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Happy Thanksgiving! (Special non-cupcake recipe..!)

Hi everyone,
With Thanksgiving right around the corner (aka tomorrow!), I’m loving all of the pumpkin, sweet potato, and spicy desserts that are ubiquitous this time of year. If you guys are looking for super easy, delicious fall recipe, definitely check out my pumpkin cupcakes that I made a few years ago. For me, it’s a go-to staple now! I’m currently working on letter W (there’s a special component/extra for this one that I am SO excited to share with you), but for now, I don’t want to leave you empty handed for Thanksgiving. So, for the first time ever, here’s a non-cupcake recipe for you guys!

Cake Pops (can be adapted to almost any cupcake recipe/flavor!)


Pumpkin Cake Pops

1 batch of pumpkin cupcakes (use 1 dozen at a time)
Pumpkin spice frosting (you definitely won’t need the entire batch)
White Chocolate or Vanilla Wilton Candy Melts






1. Bake the cupcakes according to the original recipe. Let cool.
2. Add about a dozen cupcakes (removed from their wrappers) to an empty stand mixer.
3. Before mixing, add in about 1/4 cup of frosting. Turn the mixer on and best until well incorporated (but don’t over mix, as you don’t want it to be mushy). Add in small amounts of frosting if the mix is too dry and still crumbling. However, the mixture doesn’t need to be smooth in the stand mixer; even if there are crumbs or it doesn’t look moist enough, try forming a cake pop ball first to see if it will stick together. So long as there’s enough frosting for the ball to keep its form, you’re fine. If you add too much frosting, the cake pops will be too dense and won’t have a nice texture.
4. Roll the cake/frosting mixture into balls, about the size of golf balls. Stick on a baking sheet and put in freezer for about half an hour.
5. Take the cake balls out and also get your cake pop sticks ready. Melt a small amount of white chocolate or candy melts, and dip the the last centimeter of the sticks into the melted chocolate. Insert the coated ends into the cake pops and stick them back into the freezer for another 15 minutes.
6. Melt white chocolate or candy melts in a microwave proof bowl that is big enough for you to submerge or at least twirl part of the cake pops in. If your candy coating is too thick even when melted (and is pulling the cake off of the stick or causing it to break), try adding a small amount of coconut oil to thin it down. I work in smaller batches of about 1/2 – 3/4 cups chocolate melted at a time just so I don’t end up melting more than I use. It cools and thickens eventually, but I just pop it back into the microwave.
7. After lightly coating the cake pops (you don’t want it to be too thick, otherwise the cake to coating ratio will be off), you can either lay them stick-up on a baking sheet to cool , or you can get a clean block of styrofoam and poke the sticks into that, so the balls cool upright and remain perfectly smooth. (I poke holes ahead of time so that it’s easier to get the sticks in; just make sure that you space the holes far enough apart so that the bigger, top heavy cake pops don’t hit each other). Using styrofoam is definitely more work though, and the cake pops will still taste just as delicious even if they harder on a baking sheet.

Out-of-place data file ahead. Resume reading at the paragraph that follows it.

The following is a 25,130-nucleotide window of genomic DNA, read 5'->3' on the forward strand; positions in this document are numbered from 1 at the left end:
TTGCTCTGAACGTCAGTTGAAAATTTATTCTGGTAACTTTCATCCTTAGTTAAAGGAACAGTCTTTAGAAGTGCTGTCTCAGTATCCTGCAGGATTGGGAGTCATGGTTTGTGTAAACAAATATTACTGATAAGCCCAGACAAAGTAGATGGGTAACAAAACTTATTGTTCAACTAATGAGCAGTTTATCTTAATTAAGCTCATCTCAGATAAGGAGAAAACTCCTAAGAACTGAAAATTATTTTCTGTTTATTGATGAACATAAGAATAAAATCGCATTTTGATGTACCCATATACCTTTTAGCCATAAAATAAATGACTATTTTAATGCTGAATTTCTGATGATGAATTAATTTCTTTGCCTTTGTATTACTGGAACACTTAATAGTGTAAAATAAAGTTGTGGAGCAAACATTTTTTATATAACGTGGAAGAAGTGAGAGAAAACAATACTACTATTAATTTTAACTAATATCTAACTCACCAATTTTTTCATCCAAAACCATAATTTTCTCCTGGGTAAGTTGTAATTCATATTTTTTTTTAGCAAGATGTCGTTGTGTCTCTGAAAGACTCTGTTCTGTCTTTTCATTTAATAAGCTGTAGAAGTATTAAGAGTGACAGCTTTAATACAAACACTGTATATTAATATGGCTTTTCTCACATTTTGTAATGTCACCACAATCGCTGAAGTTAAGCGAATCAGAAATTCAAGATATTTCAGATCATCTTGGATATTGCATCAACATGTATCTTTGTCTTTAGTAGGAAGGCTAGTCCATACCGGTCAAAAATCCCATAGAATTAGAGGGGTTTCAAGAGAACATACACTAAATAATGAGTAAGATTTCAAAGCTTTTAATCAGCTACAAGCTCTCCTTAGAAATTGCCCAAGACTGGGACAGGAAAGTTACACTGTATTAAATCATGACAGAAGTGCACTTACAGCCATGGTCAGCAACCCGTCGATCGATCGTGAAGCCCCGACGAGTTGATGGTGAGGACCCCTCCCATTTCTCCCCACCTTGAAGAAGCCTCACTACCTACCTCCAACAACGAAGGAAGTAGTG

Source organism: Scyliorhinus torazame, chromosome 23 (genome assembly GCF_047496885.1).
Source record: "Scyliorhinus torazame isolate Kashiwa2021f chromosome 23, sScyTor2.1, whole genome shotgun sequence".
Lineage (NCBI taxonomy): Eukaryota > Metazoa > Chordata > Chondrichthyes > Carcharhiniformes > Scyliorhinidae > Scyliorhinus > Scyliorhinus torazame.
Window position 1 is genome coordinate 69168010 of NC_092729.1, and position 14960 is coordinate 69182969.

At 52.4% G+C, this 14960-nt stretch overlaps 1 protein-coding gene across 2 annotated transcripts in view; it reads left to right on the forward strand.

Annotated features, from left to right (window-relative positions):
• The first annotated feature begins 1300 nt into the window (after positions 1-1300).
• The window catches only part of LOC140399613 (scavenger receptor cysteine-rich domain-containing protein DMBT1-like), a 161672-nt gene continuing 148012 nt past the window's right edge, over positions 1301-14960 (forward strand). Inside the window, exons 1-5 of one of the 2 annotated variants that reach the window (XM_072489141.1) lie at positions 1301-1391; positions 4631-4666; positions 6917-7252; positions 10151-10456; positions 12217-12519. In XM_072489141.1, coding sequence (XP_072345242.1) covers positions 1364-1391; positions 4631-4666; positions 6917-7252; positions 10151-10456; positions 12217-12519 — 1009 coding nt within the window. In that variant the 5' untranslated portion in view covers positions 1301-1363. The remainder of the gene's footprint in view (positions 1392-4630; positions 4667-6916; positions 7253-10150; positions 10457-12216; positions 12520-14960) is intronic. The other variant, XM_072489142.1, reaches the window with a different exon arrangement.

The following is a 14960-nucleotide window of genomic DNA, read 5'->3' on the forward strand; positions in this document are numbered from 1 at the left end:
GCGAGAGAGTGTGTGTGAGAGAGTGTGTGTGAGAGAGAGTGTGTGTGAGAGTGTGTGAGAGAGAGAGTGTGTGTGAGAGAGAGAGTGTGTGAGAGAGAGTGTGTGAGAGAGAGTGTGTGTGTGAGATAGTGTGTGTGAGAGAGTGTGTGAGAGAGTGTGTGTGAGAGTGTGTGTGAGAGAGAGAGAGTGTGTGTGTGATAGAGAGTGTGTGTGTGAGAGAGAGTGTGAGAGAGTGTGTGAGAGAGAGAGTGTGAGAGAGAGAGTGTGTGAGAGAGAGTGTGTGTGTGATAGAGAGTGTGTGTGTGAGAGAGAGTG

8. If you feel like it, you can add some food coloring to the coating and pipe some squiggly lines over the tops for decoration, or you could use sprinkles, dark chocolate, or nothing at all!



These cake pops have been one of my biggest hits with friends and family. And honestly, they started from a mistake! I had over baked a batch of cupcakes, plus I also had some extra frosting on hand, and I just didn’t feel like wasting so much food (not to mention the time I had put into making them!) One of the reasons why I LOVE cake pops is because they’re great for using over baked/mess-up cupcakes. If you ever have cake that is just too dry to use for cupcakes, make them into cake pops and nobody will ever know! If the texture is weird, the cupcakes are sort of ugly, or you just have extras, make them into cake pops. Honestly, I don’t know if I would normally make cake pops from scratch without leftover cake because they do take a bit of work/a lot of steps. However, they’re so convenient for hiding baking mistakes, and you can use this basic recipe/technique with any flavor of cupcakes that you make! So, while I particularly love these pumpkin cake pops, especially around thanksgiving, please consider making cake pops any time you have a baking misstep, as they’re a delicious way to save some cake and impress your friends.

Happy Thanksgiving everyone!

One response »

  1. Great info. Lucky me I found your website by chance (stumbleupon).
    I’ve bookmarked it for later!


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